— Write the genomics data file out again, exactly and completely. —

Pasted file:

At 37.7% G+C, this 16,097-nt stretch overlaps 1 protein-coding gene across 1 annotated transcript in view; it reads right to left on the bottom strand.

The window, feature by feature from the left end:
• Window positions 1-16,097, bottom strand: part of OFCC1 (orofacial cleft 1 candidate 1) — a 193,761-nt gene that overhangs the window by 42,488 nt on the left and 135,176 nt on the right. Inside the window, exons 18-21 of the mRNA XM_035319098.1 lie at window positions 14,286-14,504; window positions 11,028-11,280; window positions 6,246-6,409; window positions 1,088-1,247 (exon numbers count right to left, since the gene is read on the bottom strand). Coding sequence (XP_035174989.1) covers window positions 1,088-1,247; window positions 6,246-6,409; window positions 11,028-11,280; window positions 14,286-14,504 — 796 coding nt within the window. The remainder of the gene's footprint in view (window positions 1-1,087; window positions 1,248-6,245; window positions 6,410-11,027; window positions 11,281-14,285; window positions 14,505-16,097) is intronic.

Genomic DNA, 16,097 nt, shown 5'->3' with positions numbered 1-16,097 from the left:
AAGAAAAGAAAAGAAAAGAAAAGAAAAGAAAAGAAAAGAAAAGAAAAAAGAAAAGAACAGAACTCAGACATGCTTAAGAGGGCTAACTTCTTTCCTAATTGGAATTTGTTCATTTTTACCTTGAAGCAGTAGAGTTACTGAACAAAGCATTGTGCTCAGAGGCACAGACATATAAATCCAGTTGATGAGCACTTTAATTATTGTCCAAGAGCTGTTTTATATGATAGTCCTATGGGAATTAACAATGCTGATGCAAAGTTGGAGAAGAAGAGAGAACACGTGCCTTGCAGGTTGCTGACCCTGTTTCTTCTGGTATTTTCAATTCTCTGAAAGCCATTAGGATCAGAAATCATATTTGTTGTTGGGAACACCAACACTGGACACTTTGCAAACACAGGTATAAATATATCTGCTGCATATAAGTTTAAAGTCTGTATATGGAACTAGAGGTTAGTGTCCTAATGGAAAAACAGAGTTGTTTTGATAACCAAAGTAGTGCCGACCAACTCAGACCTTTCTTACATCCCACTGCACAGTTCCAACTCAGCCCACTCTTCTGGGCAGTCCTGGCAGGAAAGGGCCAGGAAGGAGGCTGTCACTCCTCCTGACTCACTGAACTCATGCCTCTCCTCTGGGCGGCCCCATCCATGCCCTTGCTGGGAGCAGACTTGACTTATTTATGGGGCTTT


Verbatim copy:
At 37.7% G+C, this 16,097-nt stretch overlaps 1 protein-coding gene across 1 annotated transcript in view; it reads right to left on the bottom strand.

The window, feature by feature from the left end:
• Window positions 1-16,097, bottom strand: part of OFCC1 (orofacial cleft 1 candidate 1) — a 193,761-nt gene that overhangs the window by 42,488 nt on the left and 135,176 nt on the right. Inside the window, exons 18-21 of the mRNA XM_035319098.1 lie at window positions 14,286-14,504; window positions 11,028-11,280; window positions 6,246-6,409; window positions 1,088-1,247 (exon numbers count right to left, since the gene is read on the bottom strand). Coding sequence (XP_035174989.1) covers window positions 1,088-1,247; window positions 6,246-6,409; window positions 11,028-11,280; window positions 14,286-14,504 — 796 coding nt within the window. The remainder of the gene's footprint in view (window positions 1-1,087; window positions 1,248-6,245; window positions 6,410-11,027; window positions 11,281-14,285; window positions 14,505-16,097) is intronic.

Genomic DNA, 16,097 nt, shown 5'->3' with positions numbered 1-16,097 from the left:
AAGAAAAGAAAAGAAAAGAAAAGAAAAGAAAAGAAAAGAAAAGAAAAAAGAAAAGAACAGAACTCAGACATGCTTAAGAGGGCTAACTTCTTTCCTAATTGGAATTTGTTCATTTTTACCTTGAAGCAGTAGAGTTACTGAACAAAGCATTGTGCTCAGAGGCACAGACATATAAATCCAGTTGATGAGCACTTTAATTATTGTCCAAGAGCTGTTTTATATGATAGTCCTATGGGAATTAACAATGCTGATGCAAAGTTGGAGAAGAAGAGAGAACACGTGCCTTGCAGGTTGCTGACCCTGTTTCTTCTGGTATTTTCAATTCTCTGAAAGCCATTAGGATCAGAAATCATATTTGTTGTTGGGAACACCAACACTGGACACTTTGCAAACACAGGTATAAATATATCTGCTGCATATAAGTTTAAAGTCTGTATATGGAACTAGAGGTTAGTGTCCTAATGGAAAAACAGAGTTGTTTTGATAACCAAAGTAGTGCCGACCAACTCAGACCTTTCTTACATCCCACTGCACAGTTCCAACTCAGCCCACTCTTCTGGGCAGTCCTGGCAGGAAAGGGCCAGGAAGGAGGCTGTCACTCCTCCTGACTCACTGAACTCATGCCTCTCCTCTGGGCGGCCCCATCCATGCCCTTGCTGGGAGCAGACTTGACTTATTTATGGGGCTTT